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Professor Neilson Comments Interestingly and Favorably on its Editorials, Essays, Fiction, and Poetry.


The editorial board of the Advocate seems to have recovered nobly from the draft made upon it by the National Progressive Party, for one seldom finds in our College journals better writing and better judgment than are shown in the first two editorials in the current number. The sound doctrine set forth in the article concerning Freshmen is further insisted on by Mr. D. E. Dunbar in "The Making of a Standard." Both Faculty and students are apt to take it for granted that the standard of scholarship in the College can be raised only by the action of instructors; we are indebted to Mr. Dunbar for his vigorous suggestions as to how the undergraduates might support the office to the advantage of the intellectual tone of our whole, community.

Mr. P. W. Thayer's "Essay on Man" is a courageous attempt to do a difficult and dangerous thing. For the scope of the paper is almost as wide as the title suggests, and it is hard to write something new about "Man" in two columns and a half. When an essayist begins by saying, "There are men who say the commonplace in a commonplace manner," he sets a great temptation before the reviewer--a temptation which the present reviewer with difficulty resists. When Mr. Thayer next classifies men according to their ways of expressing themselves, he ought to find a place for those guilty of the kind of affectation in speech which uses "they are of a soundness" for "they are sound."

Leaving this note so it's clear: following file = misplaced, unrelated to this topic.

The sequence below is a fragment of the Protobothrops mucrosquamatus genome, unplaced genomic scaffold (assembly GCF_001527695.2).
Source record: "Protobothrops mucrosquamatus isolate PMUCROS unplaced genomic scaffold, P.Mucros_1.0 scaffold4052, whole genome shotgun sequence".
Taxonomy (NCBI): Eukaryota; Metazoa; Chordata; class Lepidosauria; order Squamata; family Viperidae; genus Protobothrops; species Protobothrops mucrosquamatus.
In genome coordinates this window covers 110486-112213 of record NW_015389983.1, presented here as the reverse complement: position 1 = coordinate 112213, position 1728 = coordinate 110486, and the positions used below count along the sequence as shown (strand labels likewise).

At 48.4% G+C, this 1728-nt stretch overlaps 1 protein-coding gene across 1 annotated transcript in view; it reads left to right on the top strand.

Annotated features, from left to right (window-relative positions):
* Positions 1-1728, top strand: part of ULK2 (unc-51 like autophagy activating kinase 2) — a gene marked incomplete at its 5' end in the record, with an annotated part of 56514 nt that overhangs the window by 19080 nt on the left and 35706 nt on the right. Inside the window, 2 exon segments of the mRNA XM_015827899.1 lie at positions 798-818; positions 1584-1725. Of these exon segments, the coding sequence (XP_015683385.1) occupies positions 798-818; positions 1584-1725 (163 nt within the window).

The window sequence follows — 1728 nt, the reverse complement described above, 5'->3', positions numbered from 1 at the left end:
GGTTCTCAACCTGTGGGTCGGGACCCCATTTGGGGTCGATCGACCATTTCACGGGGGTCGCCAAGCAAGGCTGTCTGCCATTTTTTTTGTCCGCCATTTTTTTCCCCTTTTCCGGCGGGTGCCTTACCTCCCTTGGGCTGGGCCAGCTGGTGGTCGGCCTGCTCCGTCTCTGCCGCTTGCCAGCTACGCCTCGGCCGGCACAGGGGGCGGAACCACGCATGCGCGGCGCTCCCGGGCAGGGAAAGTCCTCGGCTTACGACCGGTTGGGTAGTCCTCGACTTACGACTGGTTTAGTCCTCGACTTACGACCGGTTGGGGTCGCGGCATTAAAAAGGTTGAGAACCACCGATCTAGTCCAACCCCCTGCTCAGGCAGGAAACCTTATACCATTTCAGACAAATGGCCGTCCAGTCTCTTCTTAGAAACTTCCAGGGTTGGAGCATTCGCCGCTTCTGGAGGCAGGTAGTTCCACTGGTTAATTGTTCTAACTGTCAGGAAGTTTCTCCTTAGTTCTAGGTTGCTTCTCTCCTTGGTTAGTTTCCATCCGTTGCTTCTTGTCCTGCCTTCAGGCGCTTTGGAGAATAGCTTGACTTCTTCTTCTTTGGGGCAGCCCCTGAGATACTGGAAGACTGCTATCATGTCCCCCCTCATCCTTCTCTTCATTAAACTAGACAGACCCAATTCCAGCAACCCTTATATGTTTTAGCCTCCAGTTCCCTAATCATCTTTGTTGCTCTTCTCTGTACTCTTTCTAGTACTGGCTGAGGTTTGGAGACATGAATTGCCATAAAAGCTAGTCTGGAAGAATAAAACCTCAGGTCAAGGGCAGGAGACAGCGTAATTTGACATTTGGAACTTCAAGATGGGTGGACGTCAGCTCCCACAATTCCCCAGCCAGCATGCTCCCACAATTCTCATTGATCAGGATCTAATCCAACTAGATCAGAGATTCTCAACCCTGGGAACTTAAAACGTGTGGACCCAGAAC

Mr. Harold S. Ross contributes an incident of the plains, told with well-indicated landscape and atmosphere, and cleverly sustained suspense. "Russian Impressions" are continued from a previous number, and we are given a vivacious account of Moscow by a writer with an eye for the picturesque.

Prize Poem on "Tripoli."

The chief distinction of an issue which is on the whole above the average is the publication of Mr. F. L. Allen's Lloyd McKim Garrison Prize Poem on "Tripoli." Mr. Allen has wisely limited himself to a single aspect of the Italian Turkish war--the crime of Italy; and in verses of a compelling rhythm and an accent of fine earnestness he prophesies the price that Rome shall pay:

"Along the sea of Barbary

The veiled Senussi's word shall run;

Beyond the wall your men shall fall

Silently, suddenly, one by one;

Grim death shall stand at each right hand

And flaming fever touch your brave;

The desert-sea to you shall be

An indistinguishable grave."

It would have been wise had the editor held back the other poems for a number when they would not have suffered so severely from comparison

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